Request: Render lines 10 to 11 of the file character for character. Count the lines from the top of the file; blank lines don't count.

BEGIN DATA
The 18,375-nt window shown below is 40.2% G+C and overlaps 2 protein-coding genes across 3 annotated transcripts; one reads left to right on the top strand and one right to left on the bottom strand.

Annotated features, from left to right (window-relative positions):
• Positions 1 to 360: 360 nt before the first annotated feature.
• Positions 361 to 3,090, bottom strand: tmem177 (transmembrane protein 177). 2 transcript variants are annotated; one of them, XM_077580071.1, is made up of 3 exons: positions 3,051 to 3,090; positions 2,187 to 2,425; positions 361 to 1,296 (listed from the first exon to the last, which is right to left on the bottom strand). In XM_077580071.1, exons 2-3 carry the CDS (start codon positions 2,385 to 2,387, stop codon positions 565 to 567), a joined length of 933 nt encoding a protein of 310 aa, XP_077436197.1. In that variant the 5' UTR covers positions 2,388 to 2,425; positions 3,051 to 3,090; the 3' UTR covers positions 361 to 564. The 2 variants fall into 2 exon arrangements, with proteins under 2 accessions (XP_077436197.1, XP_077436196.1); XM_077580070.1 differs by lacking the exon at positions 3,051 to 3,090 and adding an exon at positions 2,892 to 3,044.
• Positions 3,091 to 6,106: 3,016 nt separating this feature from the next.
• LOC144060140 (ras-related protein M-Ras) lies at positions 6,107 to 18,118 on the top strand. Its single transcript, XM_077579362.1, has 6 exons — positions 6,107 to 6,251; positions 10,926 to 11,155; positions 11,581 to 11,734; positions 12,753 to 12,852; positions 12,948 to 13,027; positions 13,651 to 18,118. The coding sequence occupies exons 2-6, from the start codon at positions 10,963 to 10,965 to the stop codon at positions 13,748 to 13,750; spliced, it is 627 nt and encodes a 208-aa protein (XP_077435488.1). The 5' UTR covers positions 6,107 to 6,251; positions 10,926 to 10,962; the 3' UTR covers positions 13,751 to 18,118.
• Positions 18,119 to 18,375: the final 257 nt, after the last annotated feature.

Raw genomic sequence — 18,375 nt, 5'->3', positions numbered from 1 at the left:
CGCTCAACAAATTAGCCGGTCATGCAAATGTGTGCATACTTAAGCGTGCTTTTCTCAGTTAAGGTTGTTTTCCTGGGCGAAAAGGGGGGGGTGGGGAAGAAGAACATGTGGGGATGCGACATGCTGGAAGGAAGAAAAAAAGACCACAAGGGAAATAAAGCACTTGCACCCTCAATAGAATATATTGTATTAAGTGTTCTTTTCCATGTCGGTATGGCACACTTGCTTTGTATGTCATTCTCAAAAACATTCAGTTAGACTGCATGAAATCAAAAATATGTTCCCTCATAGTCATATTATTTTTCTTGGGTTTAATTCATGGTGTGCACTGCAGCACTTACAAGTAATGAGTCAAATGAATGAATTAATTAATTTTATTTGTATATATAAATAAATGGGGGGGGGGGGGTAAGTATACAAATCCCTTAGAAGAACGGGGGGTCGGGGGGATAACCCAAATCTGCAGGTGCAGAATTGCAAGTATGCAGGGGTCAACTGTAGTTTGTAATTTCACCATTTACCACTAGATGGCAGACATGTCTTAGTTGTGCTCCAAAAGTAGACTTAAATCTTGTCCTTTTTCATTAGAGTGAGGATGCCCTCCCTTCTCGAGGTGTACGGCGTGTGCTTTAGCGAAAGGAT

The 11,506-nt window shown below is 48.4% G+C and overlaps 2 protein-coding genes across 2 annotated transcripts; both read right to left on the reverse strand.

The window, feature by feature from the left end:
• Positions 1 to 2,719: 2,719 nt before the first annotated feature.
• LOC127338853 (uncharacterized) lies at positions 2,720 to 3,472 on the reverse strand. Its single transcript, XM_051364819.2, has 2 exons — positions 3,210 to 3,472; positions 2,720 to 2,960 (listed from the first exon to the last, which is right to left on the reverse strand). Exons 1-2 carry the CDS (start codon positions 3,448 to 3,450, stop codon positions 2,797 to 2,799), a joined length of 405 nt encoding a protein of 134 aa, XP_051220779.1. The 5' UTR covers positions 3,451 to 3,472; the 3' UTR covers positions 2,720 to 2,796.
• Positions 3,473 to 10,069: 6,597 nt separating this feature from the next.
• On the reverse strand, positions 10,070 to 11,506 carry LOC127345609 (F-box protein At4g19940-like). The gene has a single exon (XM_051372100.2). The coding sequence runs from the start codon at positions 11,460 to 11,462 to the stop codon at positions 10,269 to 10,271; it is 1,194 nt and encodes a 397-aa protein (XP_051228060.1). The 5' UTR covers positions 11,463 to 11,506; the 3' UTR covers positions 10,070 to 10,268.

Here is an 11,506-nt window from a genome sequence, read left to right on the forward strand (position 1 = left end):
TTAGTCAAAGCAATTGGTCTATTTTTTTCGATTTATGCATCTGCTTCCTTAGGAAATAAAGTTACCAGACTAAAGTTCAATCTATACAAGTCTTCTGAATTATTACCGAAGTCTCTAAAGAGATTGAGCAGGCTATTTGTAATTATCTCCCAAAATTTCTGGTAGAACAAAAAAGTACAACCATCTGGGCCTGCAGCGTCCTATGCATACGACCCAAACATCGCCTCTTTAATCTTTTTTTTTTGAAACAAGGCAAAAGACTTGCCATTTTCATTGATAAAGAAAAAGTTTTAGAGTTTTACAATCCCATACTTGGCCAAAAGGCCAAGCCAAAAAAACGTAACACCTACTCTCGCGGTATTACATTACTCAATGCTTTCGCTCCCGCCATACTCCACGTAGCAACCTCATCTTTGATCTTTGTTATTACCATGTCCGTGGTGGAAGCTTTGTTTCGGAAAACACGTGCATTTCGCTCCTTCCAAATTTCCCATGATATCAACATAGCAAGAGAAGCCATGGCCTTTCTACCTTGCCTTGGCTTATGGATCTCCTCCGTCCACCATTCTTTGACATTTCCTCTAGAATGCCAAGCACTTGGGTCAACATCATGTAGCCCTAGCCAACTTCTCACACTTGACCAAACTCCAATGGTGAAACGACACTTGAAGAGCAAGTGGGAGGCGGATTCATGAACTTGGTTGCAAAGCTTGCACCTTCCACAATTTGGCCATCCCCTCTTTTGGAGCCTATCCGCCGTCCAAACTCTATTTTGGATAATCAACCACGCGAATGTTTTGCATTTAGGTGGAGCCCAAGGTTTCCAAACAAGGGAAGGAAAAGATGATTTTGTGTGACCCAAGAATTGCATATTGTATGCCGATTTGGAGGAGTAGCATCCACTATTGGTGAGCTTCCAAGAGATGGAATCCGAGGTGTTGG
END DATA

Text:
The 11,506-nt window shown below is 48.4% G+C and overlaps 2 protein-coding genes across 2 annotated transcripts; both read right to left on the reverse strand.

The window, feature by feature from the left end: